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1. Outside


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2. The Phantom. The Ancient Alien Gods. 2000 AD and The Supernaturals

Hooper's Bumper Review Sunday is over.  Enjoy it?

It's odd but that comment years ago that I was spoilt comic-wise just might be true.  I was putting books away and then decided to sort the shelves out even more.  I picked out at least seven books I could not even remember having.  Then there were the books and comic albums I had forgotten about including The Phantom Comic Album #2 from World Distributors going back to January 1967...

Phantom Comic Album TPB #2-1ST

How can you not love that cover?!

Or how about from 1978 (I think)  The Gods From outer Space: Revolt Of The Titans? Published by Magnet Books.  I think there were only four (I have just the one now that I inherited from my late research colleague Franklyn A. Davin-Wilson after his death in 1983).  There was 1. Descent in the Andes  2. Atlantis, Men and Monsters, 3.  The War of the Chariots and, 4. Revolt of the Titans.
  
http://www.solutionsblog.co.uk/wp-content/uploads/2014/05/510HOk7WUiL._SL500_.jpg

Man, the memories!

Then I found the 1994 2000 AD Yearbook which, I think, was the one Managing Editor at Fleetway, Gil Page gave me.  Had a lovely fold out cover.  A very nicely designed cover.


Ahh, I got it.  Fleetway had, circa 1987, a comic based on the rather un-sensational Tonka Toy line The Supernaturals -preview comic cover below....
 

When Fleetway was thinking about (for the second time) what was supposed to be successor to that title, The Paranormals (the intro story -24pp?- was printed for the first time in Tales Of Terror 3 from Black Tower),  I had sent a European comic -I think it was a Small Press one- where they had used a fold out cover and I suggested that it might be a good idea.  On a later visit to Fleetway Gil handed me this beauty.

That 1994 Year Book really had a very cool designed cover and art.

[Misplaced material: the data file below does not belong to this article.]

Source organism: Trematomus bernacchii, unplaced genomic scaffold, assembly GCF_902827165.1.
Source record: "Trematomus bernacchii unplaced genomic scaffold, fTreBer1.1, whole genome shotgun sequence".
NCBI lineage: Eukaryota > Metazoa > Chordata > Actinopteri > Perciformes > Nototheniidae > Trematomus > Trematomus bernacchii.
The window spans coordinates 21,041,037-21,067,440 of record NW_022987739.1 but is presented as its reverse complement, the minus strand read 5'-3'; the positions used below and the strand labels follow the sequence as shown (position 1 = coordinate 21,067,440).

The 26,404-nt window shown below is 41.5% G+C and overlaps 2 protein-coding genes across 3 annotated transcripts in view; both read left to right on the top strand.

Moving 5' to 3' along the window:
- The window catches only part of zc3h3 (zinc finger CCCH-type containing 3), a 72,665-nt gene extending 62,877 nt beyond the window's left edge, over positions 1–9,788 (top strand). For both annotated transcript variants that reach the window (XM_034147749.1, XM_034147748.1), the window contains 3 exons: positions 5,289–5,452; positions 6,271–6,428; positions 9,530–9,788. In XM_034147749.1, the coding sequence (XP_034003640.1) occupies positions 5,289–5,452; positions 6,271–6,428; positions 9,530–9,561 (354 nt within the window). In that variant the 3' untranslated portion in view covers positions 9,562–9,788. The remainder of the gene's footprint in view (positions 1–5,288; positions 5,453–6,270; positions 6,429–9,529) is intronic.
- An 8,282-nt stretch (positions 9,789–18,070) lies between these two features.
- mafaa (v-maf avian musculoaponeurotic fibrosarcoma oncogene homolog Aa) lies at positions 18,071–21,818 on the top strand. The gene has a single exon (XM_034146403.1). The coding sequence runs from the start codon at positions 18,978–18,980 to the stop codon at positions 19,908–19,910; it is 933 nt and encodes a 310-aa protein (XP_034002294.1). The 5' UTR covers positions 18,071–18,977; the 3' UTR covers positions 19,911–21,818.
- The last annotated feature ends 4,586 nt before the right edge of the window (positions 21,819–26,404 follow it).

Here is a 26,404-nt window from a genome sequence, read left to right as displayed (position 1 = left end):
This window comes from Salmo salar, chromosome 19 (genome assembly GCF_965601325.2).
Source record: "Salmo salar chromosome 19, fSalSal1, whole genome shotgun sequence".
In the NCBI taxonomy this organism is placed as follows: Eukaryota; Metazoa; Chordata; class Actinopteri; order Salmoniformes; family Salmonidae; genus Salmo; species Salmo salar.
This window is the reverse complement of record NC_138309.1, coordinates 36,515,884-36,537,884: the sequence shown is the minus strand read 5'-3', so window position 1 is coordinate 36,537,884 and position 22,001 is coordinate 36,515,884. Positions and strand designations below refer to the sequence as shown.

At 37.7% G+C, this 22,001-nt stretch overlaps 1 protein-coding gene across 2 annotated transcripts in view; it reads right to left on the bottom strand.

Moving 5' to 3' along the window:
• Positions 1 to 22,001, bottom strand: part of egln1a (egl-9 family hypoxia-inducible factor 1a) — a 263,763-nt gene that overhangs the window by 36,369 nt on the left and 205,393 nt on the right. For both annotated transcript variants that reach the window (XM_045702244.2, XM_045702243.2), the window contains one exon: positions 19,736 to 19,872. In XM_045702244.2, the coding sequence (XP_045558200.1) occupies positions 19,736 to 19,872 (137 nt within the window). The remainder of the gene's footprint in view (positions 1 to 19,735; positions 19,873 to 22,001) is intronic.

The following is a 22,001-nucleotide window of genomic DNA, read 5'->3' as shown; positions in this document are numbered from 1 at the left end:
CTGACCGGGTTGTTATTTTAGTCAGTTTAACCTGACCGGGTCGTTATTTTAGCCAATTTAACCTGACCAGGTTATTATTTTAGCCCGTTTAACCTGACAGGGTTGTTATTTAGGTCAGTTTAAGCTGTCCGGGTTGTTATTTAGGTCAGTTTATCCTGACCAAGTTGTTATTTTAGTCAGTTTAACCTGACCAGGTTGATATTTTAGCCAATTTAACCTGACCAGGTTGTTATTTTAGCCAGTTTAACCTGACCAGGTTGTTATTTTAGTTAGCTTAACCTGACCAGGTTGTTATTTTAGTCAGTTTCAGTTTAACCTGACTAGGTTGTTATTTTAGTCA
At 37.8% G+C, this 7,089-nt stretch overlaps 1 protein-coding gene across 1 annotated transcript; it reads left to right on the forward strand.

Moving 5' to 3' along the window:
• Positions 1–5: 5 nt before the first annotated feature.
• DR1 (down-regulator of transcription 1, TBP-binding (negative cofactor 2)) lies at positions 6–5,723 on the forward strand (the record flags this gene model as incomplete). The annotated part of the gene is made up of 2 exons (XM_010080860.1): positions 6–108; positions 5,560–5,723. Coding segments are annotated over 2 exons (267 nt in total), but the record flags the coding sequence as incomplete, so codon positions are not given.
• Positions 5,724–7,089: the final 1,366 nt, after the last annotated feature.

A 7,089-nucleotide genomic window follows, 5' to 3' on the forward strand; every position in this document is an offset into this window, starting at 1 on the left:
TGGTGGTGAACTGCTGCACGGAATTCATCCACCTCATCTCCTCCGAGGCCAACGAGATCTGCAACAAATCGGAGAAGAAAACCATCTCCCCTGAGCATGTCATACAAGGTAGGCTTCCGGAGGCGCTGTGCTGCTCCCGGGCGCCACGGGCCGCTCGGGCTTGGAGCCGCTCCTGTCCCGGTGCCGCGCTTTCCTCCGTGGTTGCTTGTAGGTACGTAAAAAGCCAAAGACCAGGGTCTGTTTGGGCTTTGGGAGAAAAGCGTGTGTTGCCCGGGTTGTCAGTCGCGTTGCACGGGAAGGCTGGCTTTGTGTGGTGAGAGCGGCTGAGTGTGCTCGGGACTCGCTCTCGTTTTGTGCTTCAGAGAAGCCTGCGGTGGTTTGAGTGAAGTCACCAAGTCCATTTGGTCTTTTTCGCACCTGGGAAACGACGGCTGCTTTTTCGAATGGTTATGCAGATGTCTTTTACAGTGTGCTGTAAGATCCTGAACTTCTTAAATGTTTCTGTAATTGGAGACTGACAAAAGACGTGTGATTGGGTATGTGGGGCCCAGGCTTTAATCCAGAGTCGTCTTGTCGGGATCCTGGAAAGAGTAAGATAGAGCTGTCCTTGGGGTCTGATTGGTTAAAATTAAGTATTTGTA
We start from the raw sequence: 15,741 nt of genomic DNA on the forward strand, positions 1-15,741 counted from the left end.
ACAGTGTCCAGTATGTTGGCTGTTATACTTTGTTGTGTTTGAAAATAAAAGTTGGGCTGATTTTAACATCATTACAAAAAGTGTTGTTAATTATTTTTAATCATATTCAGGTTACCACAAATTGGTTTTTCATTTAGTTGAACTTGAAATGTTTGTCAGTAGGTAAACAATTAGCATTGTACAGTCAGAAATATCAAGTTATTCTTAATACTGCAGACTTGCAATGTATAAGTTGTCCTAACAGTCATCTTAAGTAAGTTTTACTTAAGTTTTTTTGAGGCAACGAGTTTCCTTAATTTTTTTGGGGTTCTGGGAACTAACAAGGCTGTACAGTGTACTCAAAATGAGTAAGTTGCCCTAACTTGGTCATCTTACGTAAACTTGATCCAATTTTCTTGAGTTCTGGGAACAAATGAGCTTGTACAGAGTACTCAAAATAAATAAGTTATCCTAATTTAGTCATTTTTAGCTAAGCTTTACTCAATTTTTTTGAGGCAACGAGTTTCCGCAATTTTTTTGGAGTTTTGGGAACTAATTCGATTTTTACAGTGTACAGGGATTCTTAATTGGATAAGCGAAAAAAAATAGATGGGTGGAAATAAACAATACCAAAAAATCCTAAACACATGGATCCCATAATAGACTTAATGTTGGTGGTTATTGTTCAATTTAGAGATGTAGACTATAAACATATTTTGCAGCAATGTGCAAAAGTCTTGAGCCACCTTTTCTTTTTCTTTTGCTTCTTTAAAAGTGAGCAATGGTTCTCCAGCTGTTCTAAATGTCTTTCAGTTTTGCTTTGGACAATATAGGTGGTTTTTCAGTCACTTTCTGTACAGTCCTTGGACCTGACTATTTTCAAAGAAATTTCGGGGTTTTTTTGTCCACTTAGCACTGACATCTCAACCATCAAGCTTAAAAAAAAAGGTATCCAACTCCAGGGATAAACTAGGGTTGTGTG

After finding these and others I sat down to watch Finding Bigfoot....and fell asleep.  I'm guessing they never did find it.

Meh.  That's life.

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3. I'm accepted in as an iStock contributor!

It is official, I got the word last night, I have been accepted in as an iStock contributor for vector illustration. This achievement took longer than I had anticipated because all vector files must be submitted as .eps version 10 files. What's the problem with that you ask. Well Adobe came out with transparency in color stops inside gradients with CS4 (I think), so if any vector elements contained a gradient with transparency then in the conversion to .eps v. 10 those elements rasterized. Ugh! I love using transparency within gradients, it is a fast, easy way to get soft edges and seamless flowing blends. Believe me I tried everything to stop the rasterization.

Finally I went to my "zig-zag" style of art, which I developed when my client's T-shirt printer could not work with files containing gradients or transparency. That's when "Kiss Me, I'm Irish" was born, followed by this one "Hello Hatchling." Baby Chicken-01Yes, she is very pink, but her brother is coming out of his shell soon and he'll be blue.

      

Related Stories

 

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4. New Adult Fiction - #writetip



There is a new genre emerging..."New Adult" fiction for older teens aka college-aged readers. You never stop growing up, but little in the market seems to address the coming-of-age that also happens between the ages of Nineteen to Twenty-six. Life changes drastically once high school is over, you have college, first jobs, first internships, first adult relationships…

Part of the appeal of NA is that the storylines are about characters who are taking on adult responsibilities for the first time without guidance from their parents. And the storylines generally have a heavy romance element. 

Keep this in mind as you revise your wonderful story, New Adult books are mostly about that specific time in every person's life—the time when the apron strings are cut from your parents, you no longer have a curfew, you're experiencing the world for the very first time, in most cases, with innocent eyes. New Adult is this section of your life where you discover who you want to be, what you want to be, and what type of person you will become. This time defines you. This is the time of firsts, the time where you can't blame your parents for your own bad choices. 


An NA character has to take responsibility for their own choices and live with the consequences. Most storylines are about twenty-something (18 to 26) characters living their own lives without any parents breathing down their necks, and learning to solve things on their own as they would in real life. New Adult fiction focuses on switching gears, from depending on our parents to becoming full-fledged, independent adults.

I am a firm believer that if you’re going to write a certain genre that you should read it, too. So I’m going to recommend that you start devouring NA novels to get a real sense and understanding of the genre before you write one.

Here are some great recommendations: https://www.goodreads.com/genres/new-adult-romance and http://www.goodreads.com/genres/new-adult and https://www.goodreads.com/shelf/show/new-adult-romance